Cooking with exotic produces

When I go to the East Indian and Chinese markets near my home, I see a lot of vegetables and legumes and other things I don’t recognize by name or appearance. What is the best way to try new ingredients?

You’re what I call a Food Explorer. It sounds like sitting at your dining table is an experience of discovery – how fortunate for your family and friends. My mother insisted that I, at least, taste everything on my plate when I was a child. I believe that set the tone for my food explorations today.

Sadly, there just aren’t enough of us curious cooks around. Most people cook and eat the same ten foods over and over, which is not only boring but unhealthful. We need variety in our diet to keep dining an exciting activity and to moderate and balance our nutrition intake.

The first thing I do when a new fresh food captures my attention is categorize it. I ask what “family” of vegetable, fruit or legume could include, say, this “tuber.” Now, I know most tubers are crusty and ugly on the outside and crisp and savory on the inside. Although I’ve seen this tuber in the Hispanic market and the Asian market, there was never a name on it, only a price. (And, its pretty cheap.)

If the produce seller is friendly, I ask her questions about the tuber. What’s the name of this item? How do you cook it? Can I eat it raw? What does it taste like? At this point, I either ask for a taste or whip out my trusty Swiss Army pocket knife (nothing larger or you will scare the vendor). If she responds negatively, I put it down and walk to the next stall. If she offers a taste, I make sure she tastes it with me. (I’m hung-up on sanitation, so I usually try to control the situation by slicing a small vegetable with my knife.)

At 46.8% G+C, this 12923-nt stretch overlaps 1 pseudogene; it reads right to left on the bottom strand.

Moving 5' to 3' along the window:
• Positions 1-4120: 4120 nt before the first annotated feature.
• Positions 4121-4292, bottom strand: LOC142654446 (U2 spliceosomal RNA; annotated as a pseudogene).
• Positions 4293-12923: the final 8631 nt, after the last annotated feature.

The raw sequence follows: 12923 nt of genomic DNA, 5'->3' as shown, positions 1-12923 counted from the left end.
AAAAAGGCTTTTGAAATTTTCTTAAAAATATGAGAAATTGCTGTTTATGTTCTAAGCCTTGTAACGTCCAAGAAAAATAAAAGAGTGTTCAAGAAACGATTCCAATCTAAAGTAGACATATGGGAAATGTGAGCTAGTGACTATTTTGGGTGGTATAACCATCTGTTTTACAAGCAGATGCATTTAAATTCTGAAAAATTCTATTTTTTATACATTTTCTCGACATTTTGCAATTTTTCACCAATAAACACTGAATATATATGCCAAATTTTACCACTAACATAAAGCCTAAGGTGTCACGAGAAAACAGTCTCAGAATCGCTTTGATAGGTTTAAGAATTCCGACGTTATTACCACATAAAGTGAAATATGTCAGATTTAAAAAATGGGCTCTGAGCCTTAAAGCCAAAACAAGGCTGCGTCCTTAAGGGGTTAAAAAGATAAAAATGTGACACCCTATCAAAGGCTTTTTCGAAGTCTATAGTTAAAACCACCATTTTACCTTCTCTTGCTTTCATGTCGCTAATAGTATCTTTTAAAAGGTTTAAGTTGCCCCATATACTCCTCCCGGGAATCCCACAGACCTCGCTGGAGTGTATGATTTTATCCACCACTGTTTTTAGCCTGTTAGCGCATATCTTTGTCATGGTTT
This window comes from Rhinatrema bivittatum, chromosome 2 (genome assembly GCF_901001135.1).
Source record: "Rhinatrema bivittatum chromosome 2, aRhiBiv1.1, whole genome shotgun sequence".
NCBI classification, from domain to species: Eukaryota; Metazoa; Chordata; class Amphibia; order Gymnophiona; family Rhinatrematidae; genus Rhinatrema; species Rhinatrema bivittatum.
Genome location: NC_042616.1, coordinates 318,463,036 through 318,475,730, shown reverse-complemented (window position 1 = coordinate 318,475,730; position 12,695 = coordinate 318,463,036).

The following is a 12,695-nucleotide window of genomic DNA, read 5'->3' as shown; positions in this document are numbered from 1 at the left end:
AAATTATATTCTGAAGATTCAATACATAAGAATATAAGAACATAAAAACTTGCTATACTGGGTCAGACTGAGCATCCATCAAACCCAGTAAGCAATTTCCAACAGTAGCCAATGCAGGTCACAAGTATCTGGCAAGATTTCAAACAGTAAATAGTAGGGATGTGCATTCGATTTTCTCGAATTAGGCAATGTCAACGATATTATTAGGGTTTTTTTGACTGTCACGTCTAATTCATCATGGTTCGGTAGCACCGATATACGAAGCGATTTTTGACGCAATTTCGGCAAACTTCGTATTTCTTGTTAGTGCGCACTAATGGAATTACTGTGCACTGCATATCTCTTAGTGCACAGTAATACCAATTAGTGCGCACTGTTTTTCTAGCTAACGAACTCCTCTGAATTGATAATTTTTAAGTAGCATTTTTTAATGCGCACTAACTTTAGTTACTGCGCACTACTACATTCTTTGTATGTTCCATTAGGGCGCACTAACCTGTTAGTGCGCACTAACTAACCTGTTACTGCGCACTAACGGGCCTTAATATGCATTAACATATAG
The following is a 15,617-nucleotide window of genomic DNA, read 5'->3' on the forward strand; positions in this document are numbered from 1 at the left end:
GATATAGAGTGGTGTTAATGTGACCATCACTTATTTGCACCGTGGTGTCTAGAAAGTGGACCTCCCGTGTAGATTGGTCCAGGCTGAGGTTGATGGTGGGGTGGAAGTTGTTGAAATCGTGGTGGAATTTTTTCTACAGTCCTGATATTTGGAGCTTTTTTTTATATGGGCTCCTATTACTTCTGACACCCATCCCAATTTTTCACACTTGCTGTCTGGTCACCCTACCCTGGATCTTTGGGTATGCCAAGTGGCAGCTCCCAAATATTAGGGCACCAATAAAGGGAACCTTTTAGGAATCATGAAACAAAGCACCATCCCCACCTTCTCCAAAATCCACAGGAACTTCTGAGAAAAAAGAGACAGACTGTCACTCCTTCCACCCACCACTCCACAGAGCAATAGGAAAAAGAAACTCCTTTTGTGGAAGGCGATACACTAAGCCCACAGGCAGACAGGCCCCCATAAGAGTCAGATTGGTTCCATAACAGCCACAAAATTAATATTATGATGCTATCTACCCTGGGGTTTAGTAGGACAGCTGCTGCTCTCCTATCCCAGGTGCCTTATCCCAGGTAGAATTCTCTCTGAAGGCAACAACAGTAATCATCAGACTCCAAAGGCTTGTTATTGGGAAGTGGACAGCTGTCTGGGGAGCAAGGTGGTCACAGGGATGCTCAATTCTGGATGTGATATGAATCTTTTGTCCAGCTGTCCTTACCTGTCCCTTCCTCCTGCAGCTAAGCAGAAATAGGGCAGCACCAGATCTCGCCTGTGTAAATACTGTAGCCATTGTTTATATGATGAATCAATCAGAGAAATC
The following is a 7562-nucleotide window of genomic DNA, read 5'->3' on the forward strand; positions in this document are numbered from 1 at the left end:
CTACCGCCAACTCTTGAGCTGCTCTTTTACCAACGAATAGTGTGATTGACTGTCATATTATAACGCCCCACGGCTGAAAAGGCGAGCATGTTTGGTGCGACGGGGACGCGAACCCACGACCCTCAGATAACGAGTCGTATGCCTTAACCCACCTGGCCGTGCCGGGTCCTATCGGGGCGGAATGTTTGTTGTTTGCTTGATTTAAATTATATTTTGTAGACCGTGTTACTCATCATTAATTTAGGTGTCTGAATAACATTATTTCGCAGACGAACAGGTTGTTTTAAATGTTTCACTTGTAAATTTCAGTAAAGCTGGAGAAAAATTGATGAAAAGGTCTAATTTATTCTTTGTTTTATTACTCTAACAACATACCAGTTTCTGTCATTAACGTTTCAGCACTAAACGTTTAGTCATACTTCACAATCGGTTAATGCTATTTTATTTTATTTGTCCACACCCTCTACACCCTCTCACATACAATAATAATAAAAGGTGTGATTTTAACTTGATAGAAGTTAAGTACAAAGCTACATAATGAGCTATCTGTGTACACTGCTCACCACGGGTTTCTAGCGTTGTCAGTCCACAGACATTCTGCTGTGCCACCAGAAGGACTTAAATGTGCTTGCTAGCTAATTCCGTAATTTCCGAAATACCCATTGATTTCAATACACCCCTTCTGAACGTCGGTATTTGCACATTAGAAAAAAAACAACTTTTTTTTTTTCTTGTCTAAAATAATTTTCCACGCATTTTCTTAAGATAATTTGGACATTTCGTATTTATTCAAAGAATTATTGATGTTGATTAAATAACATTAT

You are not just tasting a new food in this scenario. You are cultivating a new friend. A friend who will help you discover new foods time and again. I can’t imagine a novice buying fresh seafood without asking the fishmonger how to prepare the purchase

If you are too shy for this type of encounter, I suggest you purchase sample lots of unknown produce and bring it home to your kitchen. There, in comfortable privacy, examine and investigate these aliens. Turn to your cookbook collection, or, better yet, a reference book on fresh foods. Here are two I use all the time:

Uncommon Fruits & Vegetables — A Commonsense Guide, by Elizabeth Schneider, Harper & Row, (it might still be available in paperback), and

Worldwide Selection of Exotic Fruits and Vegetables, by Julia Richardson, Les Editions, Heritage Inc. (this was published in Canada in 1990).

After you learn everything you can from your kitchen reference library, taste the item raw and cooked. Wash it and examine the skin. Does it look edible? If not, peel it. Cut off a thin slice and nibble at it with your front teeth. Taste it on the front, rear and sides of your tongue. You realize sweet, sour, bitter and salty sensations are experienced in different locations on your tongue, so cover the whole geography. I found that jicama, the tuber in question, was refreshingly crispy and juicy when tasted raw.

Next, cook some thin slices in a simple way that you prefer. Blanching in boiling water will give you a true quick-cooked flavor. If you prefer a sauté, use taste-free canola oil, rather than butter or olive oil. (It turned out jicama was great in stir-fries.)

After you’ve tasted it raw and cooked, search for recipes using this produce as a main ingredient. A traditional dish is the final test. Have you, as a Food Explorer, discovered a treasure for your cooking repertoire? If so, let your family and friends in on the secret – you might create another daring soul.

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